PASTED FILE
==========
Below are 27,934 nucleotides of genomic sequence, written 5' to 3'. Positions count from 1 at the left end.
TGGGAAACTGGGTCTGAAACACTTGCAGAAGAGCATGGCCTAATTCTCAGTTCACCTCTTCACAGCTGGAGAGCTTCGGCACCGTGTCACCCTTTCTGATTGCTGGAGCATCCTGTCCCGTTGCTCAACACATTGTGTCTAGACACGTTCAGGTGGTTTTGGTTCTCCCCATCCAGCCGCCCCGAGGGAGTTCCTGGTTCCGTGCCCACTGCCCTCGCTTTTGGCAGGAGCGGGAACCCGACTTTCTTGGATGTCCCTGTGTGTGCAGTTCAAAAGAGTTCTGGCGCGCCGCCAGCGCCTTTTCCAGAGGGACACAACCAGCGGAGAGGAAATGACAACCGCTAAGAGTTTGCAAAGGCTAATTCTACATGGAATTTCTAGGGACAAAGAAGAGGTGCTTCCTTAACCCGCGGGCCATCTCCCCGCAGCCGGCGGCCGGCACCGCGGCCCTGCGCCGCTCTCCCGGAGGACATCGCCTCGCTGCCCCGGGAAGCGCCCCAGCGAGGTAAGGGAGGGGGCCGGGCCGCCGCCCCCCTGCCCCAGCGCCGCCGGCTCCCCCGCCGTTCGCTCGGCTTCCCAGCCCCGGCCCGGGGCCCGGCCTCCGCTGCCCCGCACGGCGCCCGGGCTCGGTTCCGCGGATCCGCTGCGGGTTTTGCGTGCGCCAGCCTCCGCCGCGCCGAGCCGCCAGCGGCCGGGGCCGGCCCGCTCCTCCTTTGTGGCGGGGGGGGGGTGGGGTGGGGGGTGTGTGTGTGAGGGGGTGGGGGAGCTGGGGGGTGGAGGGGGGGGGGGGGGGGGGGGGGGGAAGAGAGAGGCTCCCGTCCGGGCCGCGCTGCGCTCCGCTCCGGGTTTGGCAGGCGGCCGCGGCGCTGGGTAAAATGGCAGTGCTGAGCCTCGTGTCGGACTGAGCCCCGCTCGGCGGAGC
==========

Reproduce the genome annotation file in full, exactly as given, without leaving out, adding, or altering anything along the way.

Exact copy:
Below are 27,934 nucleotides of genomic sequence, written 5' to 3'. Positions count from 1 at the left end.
TGGGAAACTGGGTCTGAAACACTTGCAGAAGAGCATGGCCTAATTCTCAGTTCACCTCTTCACAGCTGGAGAGCTTCGGCACCGTGTCACCCTTTCTGATTGCTGGAGCATCCTGTCCCGTTGCTCAACACATTGTGTCTAGACACGTTCAGGTGGTTTTGGTTCTCCCCATCCAGCCGCCCCGAGGGAGTTCCTGGTTCCGTGCCCACTGCCCTCGCTTTTGGCAGGAGCGGGAACCCGACTTTCTTGGATGTCCCTGTGTGTGCAGTTCAAAAGAGTTCTGGCGCGCCGCCAGCGCCTTTTCCAGAGGGACACAACCAGCGGAGAGGAAATGACAACCGCTAAGAGTTTGCAAAGGCTAATTCTACATGGAATTTCTAGGGACAAAGAAGAGGTGCTTCCTTAACCCGCGGGCCATCTCCCCGCAGCCGGCGGCCGGCACCGCGGCCCTGCGCCGCTCTCCCGGAGGACATCGCCTCGCTGCCCCGGGAAGCGCCCCAGCGAGGTAAGGGAGGGGGCCGGGCCGCCGCCCCCCTGCCCCAGCGCCGCCGGCTCCCCCGCCGTTCGCTCGGCTTCCCAGCCCCGGCCCGGGGCCCGGCCTCCGCTGCCCCGCACGGCGCCCGGGCTCGGTTCCGCGGATCCGCTGCGGGTTTTGCGTGCGCCAGCCTCCGCCGCGCCGAGCCGCCAGCGGCCGGGGCCGGCCCGCTCCTCCTTTGTGGCGGGGGGGGGGTGGGGTGGGGGGTGTGTGTGTGAGGGGGTGGGGGAGCTGGGGGGTGGAGGGGGGGGGGGGGGGGGGGGGGGGAAGAGAGAGGCTCCCGTCCGGGCCGCGCTGCGCTCCGCTCCGGGTTTGGCAGGCGGCCGCGGCGCTGGGTAAAATGGCAGTGCTGAGCCTCGTGTCGGACTGAGCCCCGCTCGGCGGAGC